Alloy Geek 904 Standard

Your Analysis Type: X-Ray Fluorescence (XRF)
Pedigree: Certified Reference Material (includes certified chemical analysis)
Sale price$250.00


Alloy Geek 904 High-Alloy Austenitic Stainless Steel Standard

Alloy 904, also known as UNS N08904 or 904L, is a high-alloy austenitic stainless steel with excellent corrosion resistance, particularly in aggressive environments. It contains elevated levels of chromium, nickel, and molybdenum, which contribute to its superior resistance to pitting and crevice corrosion. Alloy 904L is often used in applications where corrosion resistance is paramount, such as in chemical processing, petrochemical, pharmaceutical, and seawater handling industries.

The composition of Alloy 904 typically includes:

  • Chromium (about 19-23%)
  • Nickel (about 23-28%)
  • Molybdenum (about 4-5%)
  • Copper (about 1-2%)
  • Small amounts of other elements like manganese, silicon, carbon, and sulfur

Key features and characteristics of Alloy 904:

  1. Corrosion Resistance: Alloy 904 is highly resistant to corrosion, especially in aggressive environments such as sulfuric acid, hydrochloric acid, and seawater. This makes it suitable for various applications in harsh chemical and marine environments.

  2. Pitting and Crevice Corrosion Resistance: The elevated levels of chromium, nickel, and molybdenum contribute to the alloy's excellent resistance to localized corrosion, including pitting and crevice corrosion.

  3. Applications: Alloy 904L is commonly used in industries involving chemical processing, pharmaceuticals, petrochemicals, food processing, and seawater handling. It's chosen for applications like heat exchangers, storage tanks, pipelines, and components exposed to corrosive media.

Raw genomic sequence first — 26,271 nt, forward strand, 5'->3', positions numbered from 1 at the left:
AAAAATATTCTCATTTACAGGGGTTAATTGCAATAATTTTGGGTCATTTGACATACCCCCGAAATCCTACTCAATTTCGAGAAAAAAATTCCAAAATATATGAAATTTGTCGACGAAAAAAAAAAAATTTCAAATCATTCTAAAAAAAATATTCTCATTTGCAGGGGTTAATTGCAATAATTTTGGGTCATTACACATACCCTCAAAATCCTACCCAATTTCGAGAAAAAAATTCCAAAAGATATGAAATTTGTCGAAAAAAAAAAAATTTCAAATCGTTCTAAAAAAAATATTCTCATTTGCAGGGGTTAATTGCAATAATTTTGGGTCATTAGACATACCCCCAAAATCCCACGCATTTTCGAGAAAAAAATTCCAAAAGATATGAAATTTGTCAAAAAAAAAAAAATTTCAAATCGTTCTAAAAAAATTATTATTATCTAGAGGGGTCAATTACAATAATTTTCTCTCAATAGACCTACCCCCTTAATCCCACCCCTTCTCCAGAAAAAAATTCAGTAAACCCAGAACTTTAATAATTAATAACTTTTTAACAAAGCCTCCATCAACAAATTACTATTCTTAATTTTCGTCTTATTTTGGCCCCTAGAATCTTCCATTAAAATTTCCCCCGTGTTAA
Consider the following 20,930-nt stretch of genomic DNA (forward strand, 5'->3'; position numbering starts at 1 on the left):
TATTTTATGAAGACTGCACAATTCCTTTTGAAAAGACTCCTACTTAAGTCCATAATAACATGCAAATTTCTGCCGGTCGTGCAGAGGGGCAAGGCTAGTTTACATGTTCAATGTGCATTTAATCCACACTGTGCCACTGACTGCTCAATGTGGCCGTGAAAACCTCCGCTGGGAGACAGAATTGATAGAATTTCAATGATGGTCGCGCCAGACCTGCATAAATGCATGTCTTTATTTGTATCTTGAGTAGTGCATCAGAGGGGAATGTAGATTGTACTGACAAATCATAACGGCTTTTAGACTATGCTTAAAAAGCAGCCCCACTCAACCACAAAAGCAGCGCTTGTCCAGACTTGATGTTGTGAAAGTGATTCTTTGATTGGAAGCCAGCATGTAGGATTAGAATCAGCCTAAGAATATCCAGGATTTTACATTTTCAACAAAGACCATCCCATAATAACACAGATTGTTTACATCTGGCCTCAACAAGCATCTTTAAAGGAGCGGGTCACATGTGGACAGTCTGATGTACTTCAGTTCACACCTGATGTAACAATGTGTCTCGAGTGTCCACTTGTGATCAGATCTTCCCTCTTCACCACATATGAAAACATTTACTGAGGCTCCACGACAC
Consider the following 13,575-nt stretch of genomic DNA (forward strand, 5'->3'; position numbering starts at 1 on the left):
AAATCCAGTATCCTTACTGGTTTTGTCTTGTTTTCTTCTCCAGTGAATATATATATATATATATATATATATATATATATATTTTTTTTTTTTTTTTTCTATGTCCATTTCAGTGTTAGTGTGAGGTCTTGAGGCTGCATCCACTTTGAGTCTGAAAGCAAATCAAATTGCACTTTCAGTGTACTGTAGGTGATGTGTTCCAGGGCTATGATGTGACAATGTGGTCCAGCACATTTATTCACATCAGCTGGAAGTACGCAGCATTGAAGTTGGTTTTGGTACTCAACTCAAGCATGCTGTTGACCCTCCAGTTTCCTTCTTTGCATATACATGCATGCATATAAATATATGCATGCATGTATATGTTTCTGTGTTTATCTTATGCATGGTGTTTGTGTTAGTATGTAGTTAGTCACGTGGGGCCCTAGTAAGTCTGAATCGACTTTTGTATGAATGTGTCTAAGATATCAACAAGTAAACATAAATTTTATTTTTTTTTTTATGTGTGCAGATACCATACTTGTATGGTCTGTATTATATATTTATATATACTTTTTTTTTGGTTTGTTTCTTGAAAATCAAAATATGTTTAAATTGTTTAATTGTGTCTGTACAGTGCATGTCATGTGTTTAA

4. Formability and Weldability: Alloy 904L can be easily formed and welded using common methods, making it versatile for various manufacturing processes.

  5. Heat Treatment: Alloy 904L is generally solution annealed to achieve its optimal properties.

  6. Forms: Alloy 904L is available in various forms, including sheets, plates, bars, tubes, and pipes.

Due to its exceptional corrosion resistance, Alloy 904L is highly valued in industries where aggressive chemical environments are present. If you're considering using Alloy 904L for a specific project, consulting with materials experts or manufacturers is recommended to ensure it meets your desired performance requirements, especially in terms of corrosion resistance and compatibility with the specific conditions of your application.

Reference Material (RM): A reference material, or RM, is a material with a known composition or property that is used for informational purposes to look at analytical instruments, methods, or procedures. It serves as a point of comparison to ensure the accuracy and reliability of measurements. Reference materials can vary in terms of their level of characterization and traceability. Some reference materials may have well-defined properties, but they might not have undergone the rigorous testing and certification process that certified reference materials (CRMs) undergo. Reference Material chemical compositions are for information purposes.

Certified Reference Material (CRM): A certified reference material, or CRM, is a type of reference material that has been thoroughly analyzed and characterized using multiple validated methods to determine its composition or properties. The results of these analyses are then used to establish certified values, along with associated uncertainties. CRMs are produced and certified by accredited organizations or laboratories following internationally recognized standards, such as ISO Guide 34 (ISO 17034). The certification process includes interlaboratory comparison and statistical analysis to ensure accuracy and traceability.

In summary, the main difference between a reference material and a certified reference material lies in the level of characterization, validation, and certification. CRMs have undergone a more comprehensive and rigorous testing process, resulting in certified values and uncertainties that can be confidently used for instrument calibration, quality control, and research. Reference materials, on the other hand, can provide a point of comparison but do not have the same level of certification and traceability as CRMs. When accuracy and traceability are critical, certified reference materials are preferred.

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